Written in an extremely accessible way, it is an all-encompassing, compassionate, and necessary book debunking the harmful misinformation spread throughout the British media: this really should be required reading for the whole nation! Calling out for justice, it is impossible to read this book and not feel recharged; furious; and ready to share the powerful message as far as possible. If you only have time for one non-fiction read this Pride Month, make sure it is The Transgender Issue: its pages both enlighten and anger, and the clear message throughout will stay with you for years to come.


The Women’s House of Detention by Hugh Ryan


Just down the street from the Stonewall Inn stood the Women’s House of Detention, a prison that housed countless queer women and trans men throughout its forty-five-year history. The “House of D” was the site of endless injustices by the penal system as well as now-forgotten protests and riots, including demonstrations for gay rights in solidarity with the Stonewall riots happening within eyeshot of the prison in 1969. Now all that remains is a fence and a plaque, and the experiences of the queer women and trans men imprisoned there have largely been left out of accounts of the gay liberation movement.


Hugh Ryan’s meticulous study of the prison covers the people interned there, the history and culture of lesbians and trans men in pre-Stonewall New York, the systematic abuses of basic human rights in the prison, and the laws that allowed them to happen.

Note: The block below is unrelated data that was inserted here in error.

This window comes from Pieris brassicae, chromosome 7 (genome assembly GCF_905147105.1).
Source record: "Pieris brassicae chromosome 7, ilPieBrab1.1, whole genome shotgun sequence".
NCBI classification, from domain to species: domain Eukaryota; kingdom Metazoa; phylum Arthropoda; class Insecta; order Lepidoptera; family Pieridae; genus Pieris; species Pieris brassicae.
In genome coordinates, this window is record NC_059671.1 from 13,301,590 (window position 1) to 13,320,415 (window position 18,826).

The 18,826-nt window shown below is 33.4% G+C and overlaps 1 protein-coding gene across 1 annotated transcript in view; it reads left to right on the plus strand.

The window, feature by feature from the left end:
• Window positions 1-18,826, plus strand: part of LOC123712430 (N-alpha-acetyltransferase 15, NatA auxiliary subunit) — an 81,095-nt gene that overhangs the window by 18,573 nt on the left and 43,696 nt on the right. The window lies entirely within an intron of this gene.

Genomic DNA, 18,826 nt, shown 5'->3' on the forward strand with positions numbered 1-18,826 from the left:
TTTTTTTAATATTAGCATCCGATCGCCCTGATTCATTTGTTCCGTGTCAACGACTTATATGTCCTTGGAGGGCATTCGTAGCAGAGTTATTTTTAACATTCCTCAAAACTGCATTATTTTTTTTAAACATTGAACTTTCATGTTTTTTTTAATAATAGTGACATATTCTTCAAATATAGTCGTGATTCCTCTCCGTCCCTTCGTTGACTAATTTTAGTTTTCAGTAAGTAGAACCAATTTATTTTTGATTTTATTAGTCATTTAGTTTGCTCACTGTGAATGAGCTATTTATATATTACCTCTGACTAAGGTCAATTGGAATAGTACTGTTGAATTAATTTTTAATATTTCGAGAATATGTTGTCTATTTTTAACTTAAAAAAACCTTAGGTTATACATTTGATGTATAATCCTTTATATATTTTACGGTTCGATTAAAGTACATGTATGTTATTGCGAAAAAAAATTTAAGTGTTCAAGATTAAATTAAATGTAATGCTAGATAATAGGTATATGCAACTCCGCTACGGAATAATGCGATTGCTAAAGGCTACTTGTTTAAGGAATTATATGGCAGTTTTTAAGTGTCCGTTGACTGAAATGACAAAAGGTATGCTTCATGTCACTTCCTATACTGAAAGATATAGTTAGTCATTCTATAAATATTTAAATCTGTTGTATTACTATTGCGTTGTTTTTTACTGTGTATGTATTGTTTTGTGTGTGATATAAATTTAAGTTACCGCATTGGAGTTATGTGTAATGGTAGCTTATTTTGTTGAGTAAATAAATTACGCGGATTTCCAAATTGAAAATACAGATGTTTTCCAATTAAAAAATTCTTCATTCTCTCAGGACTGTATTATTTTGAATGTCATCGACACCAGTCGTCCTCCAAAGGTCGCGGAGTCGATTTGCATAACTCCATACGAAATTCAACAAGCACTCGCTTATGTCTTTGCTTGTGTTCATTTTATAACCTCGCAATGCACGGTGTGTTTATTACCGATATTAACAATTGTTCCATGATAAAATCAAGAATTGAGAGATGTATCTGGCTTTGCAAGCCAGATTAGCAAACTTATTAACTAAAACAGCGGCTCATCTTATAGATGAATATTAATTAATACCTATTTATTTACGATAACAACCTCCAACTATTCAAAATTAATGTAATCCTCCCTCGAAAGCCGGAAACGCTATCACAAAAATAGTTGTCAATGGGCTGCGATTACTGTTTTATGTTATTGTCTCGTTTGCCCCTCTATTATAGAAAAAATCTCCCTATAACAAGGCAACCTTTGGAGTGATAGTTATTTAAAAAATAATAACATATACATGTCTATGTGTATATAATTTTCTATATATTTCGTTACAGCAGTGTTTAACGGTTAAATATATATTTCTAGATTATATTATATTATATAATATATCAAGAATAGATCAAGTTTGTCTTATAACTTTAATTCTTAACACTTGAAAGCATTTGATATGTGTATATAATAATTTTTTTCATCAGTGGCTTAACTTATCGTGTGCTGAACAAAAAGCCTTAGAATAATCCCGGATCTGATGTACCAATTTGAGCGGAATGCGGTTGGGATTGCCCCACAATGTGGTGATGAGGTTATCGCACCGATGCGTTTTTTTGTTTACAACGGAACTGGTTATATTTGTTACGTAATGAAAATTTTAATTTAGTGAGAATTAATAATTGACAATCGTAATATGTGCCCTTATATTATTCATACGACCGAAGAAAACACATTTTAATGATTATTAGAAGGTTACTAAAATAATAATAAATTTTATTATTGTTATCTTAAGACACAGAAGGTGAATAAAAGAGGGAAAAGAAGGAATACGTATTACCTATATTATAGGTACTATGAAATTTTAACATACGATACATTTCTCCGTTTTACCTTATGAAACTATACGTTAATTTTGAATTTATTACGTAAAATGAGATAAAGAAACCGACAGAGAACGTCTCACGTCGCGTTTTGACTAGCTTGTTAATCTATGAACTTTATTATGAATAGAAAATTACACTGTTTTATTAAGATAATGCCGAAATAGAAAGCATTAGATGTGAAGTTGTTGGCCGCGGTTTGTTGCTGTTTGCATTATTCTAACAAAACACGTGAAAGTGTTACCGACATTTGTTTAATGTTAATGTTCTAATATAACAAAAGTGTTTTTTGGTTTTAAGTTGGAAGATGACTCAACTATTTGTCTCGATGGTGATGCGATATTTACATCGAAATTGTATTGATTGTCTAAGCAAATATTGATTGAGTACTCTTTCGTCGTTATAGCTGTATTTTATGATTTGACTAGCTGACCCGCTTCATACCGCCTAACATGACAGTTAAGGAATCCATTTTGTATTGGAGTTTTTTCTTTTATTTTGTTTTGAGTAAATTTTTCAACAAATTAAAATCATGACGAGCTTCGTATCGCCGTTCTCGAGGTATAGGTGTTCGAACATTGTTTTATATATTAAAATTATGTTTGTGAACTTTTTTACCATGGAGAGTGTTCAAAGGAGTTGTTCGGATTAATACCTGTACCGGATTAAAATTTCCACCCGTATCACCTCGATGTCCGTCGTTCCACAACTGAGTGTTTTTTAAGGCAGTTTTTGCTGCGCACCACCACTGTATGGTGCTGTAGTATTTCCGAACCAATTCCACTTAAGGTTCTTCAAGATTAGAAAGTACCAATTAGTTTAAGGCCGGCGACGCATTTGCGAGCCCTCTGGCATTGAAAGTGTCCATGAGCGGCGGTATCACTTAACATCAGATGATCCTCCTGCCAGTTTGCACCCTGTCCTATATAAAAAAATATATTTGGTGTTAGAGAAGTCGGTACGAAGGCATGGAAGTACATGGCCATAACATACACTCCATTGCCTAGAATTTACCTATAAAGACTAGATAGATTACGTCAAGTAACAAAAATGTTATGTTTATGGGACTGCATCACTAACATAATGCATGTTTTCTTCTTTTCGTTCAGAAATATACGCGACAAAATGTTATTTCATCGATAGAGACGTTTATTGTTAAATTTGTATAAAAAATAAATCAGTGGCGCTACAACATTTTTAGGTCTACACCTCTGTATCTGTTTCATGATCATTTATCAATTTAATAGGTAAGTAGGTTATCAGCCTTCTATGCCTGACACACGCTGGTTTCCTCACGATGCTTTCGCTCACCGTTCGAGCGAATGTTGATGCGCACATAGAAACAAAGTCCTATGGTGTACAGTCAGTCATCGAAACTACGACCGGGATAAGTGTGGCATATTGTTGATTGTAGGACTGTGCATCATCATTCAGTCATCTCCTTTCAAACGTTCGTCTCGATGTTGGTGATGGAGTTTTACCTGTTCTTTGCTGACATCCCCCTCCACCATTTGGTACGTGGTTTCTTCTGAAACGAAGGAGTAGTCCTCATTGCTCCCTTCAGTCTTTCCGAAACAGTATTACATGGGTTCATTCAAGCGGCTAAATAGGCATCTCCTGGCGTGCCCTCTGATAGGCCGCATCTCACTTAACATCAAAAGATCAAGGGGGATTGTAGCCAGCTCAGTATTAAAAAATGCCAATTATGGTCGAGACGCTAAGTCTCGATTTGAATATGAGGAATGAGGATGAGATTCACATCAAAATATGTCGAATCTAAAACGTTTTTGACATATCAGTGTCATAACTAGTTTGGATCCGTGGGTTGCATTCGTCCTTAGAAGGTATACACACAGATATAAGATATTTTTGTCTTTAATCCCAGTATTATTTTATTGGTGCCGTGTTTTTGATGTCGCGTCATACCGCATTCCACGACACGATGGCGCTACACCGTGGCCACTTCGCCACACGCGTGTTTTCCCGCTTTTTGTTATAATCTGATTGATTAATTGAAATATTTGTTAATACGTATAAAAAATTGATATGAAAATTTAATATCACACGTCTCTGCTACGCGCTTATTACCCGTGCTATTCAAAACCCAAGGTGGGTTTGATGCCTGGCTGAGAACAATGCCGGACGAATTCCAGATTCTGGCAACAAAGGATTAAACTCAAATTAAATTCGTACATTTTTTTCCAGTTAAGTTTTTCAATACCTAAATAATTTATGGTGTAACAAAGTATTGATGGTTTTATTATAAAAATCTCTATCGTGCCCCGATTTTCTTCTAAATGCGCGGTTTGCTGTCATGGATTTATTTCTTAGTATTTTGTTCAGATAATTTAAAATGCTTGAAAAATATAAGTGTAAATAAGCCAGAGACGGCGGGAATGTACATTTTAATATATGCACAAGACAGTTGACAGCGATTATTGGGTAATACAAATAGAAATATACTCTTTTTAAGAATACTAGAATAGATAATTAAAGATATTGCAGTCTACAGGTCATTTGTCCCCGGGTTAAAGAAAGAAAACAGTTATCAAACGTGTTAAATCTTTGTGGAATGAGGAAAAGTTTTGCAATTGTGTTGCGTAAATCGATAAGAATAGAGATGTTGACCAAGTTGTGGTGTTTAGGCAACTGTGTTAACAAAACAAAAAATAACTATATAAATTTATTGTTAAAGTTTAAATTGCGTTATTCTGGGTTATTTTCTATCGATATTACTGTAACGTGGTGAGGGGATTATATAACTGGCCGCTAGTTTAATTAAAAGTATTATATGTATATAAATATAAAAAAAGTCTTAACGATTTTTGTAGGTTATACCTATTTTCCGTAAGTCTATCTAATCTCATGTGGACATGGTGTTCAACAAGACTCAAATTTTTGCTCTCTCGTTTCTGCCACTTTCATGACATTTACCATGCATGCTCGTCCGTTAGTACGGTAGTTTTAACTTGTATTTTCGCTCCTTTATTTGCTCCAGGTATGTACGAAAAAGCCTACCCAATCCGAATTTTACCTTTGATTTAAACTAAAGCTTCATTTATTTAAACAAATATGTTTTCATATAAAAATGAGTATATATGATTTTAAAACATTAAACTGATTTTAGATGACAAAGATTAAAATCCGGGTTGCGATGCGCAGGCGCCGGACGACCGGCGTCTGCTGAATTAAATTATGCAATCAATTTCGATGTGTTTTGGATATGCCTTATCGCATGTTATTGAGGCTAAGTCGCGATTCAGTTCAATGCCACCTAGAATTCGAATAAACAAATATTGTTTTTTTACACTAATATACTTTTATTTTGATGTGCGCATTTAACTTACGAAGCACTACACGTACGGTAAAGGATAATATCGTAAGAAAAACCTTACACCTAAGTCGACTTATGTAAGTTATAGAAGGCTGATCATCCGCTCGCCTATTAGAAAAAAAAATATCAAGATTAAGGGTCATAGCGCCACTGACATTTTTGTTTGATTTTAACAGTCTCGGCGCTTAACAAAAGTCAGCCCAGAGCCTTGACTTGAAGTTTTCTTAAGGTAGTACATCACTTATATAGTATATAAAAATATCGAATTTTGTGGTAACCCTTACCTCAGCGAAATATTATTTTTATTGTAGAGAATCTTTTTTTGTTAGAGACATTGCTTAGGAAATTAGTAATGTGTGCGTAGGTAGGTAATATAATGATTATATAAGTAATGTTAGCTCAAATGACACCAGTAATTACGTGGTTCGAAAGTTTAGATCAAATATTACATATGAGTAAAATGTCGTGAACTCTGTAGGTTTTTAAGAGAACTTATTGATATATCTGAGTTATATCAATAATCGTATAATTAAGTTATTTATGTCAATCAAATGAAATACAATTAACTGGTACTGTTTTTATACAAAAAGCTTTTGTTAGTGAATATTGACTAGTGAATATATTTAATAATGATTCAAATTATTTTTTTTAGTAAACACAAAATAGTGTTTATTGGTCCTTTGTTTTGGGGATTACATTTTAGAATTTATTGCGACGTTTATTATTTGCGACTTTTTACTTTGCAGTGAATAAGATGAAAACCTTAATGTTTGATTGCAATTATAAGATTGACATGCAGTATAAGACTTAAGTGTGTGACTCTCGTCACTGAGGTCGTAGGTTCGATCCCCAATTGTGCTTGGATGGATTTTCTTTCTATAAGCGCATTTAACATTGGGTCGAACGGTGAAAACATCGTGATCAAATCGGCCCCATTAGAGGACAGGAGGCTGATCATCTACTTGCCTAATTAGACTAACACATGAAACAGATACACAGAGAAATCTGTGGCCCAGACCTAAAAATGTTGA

Ryan’s non-fiction book is an attempt to bring the experiences of these forgotten people to public attention. It’s a revelatory window into overlooked histories of the penal system, where homophobia, transphobia, sexism and racism all intersect.


Jamie by L. D. Lapinski


Jamie is a fun and touching middle-grade novel about fighting to make a place for yourself in a world that would prefer to pretend you didn’t exist. When non-binary Jamie is suddenly faced with the prospect of choosing between an all-girls and an all-boys high school, their frustrations, both present and future, are thrown into focus, and they enlist the help of their friends to raise awareness of the issues they face.


What starts as a simple request to fly a flag turns into something more as Jamie realises that their issues don’t just stem from people not understanding, but not wanting to listen. So, Jamie and their friends get louder. From impromptu demonstrations to organised community events, the book celebrates different kinds of protest, ways to get attention, unite communities and create change, serving as an important reminder of the origin - and purpose - of Pride.


At a difficult time for trans youth especially, Jamie perfectly captures the mood of Pride; anger and joy, protest and celebration coexist in an overwhelmingly hopeful story about how sometimes asking nicely for change isn't enough, but with friends and allies and community anyone can be loud enough to make a difference.